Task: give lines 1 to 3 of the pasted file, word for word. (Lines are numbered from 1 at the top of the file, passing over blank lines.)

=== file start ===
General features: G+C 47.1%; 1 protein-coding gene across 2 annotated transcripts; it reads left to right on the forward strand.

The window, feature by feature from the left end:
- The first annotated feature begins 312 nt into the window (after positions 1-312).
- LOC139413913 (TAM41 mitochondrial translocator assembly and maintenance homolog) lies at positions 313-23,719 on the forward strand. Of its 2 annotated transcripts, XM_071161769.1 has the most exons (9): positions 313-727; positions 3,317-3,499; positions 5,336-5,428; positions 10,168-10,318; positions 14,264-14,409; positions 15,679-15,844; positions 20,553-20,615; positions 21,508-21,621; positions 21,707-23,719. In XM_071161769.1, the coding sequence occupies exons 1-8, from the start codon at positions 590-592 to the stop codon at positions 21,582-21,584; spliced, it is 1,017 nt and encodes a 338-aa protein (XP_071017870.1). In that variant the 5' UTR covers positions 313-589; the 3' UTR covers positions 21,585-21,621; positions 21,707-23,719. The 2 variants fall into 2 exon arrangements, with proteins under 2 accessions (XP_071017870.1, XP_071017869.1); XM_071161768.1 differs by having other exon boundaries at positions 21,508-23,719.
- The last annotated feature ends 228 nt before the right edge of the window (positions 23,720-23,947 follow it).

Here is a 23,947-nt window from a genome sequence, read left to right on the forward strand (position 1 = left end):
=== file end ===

General features: G+C 47.1%; 1 protein-coding gene across 2 annotated transcripts; it reads left to right on the forward strand.

The window, feature by feature from the left end:
- The first annotated feature begins 312 nt into the window (after positions 1-312).